Regulation of Bcl-2 Family Members by MS-275 and/or TRAIL in Tumor Tissues Derived from Xenografted Mice
Our in vitro data showed that HDAC inhibitors induce apoptosis through the regulation of Bcl-2 family members in cancer cells (5). We therefore examined the expression of these genes by immunohistochemistry and Western blot analysis (Fig. 3). Treatment of mice with MS-275 resulted in the induction of Bax and Bak and inhibition of Bcl-2 and Bcl-XL expression. In comparison, TRAIL had no significant effect on the expression of these proteins. The combination of MS-275 plus TRAIL slightly had more effect on the regulation of these Bcl-2 family proteins. The relative expression of Bcl-2, Bcl-XL, Bax, and Bak proteins correlated with the percentage of tumor cells expressing these proteins (Fig. 3B and C). These data suggest that MS-275 may regulate apoptosis through mitochondrial pathway by changing the expression patterns of Bcl-2 family members.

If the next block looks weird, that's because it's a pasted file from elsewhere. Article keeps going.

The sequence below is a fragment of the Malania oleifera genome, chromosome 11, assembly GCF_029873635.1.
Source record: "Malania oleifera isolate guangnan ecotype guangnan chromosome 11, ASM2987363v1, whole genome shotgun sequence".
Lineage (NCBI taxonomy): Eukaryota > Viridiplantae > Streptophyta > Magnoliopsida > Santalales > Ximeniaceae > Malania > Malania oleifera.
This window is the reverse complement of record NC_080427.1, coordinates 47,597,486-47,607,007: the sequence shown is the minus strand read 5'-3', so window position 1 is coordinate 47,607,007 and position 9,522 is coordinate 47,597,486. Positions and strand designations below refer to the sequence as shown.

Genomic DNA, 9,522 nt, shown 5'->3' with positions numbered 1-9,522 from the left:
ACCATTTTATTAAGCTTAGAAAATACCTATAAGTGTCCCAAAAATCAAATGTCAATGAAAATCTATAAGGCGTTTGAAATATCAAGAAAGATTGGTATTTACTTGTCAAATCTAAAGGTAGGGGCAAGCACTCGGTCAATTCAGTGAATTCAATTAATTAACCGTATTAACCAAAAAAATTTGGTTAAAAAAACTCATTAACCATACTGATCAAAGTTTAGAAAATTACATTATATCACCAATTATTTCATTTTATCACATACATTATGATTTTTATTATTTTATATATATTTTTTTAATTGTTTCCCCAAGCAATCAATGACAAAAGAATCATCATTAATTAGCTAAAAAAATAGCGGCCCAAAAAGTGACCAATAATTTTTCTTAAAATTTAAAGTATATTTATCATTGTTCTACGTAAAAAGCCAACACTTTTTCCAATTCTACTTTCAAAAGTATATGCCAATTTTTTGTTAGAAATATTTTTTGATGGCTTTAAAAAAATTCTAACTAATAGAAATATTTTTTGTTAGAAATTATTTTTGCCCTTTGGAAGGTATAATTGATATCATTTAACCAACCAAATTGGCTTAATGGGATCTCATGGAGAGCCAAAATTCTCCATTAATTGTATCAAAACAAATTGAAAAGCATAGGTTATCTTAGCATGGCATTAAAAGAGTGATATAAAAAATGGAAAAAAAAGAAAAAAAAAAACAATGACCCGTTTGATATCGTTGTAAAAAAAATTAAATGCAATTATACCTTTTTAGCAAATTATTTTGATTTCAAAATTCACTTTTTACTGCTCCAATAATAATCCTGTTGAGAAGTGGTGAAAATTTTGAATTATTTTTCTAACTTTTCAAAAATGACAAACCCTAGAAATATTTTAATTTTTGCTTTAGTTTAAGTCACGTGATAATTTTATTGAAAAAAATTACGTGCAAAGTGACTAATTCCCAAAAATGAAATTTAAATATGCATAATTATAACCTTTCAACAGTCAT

Effects of MS-275 and/or TRAIL on Angiogenesis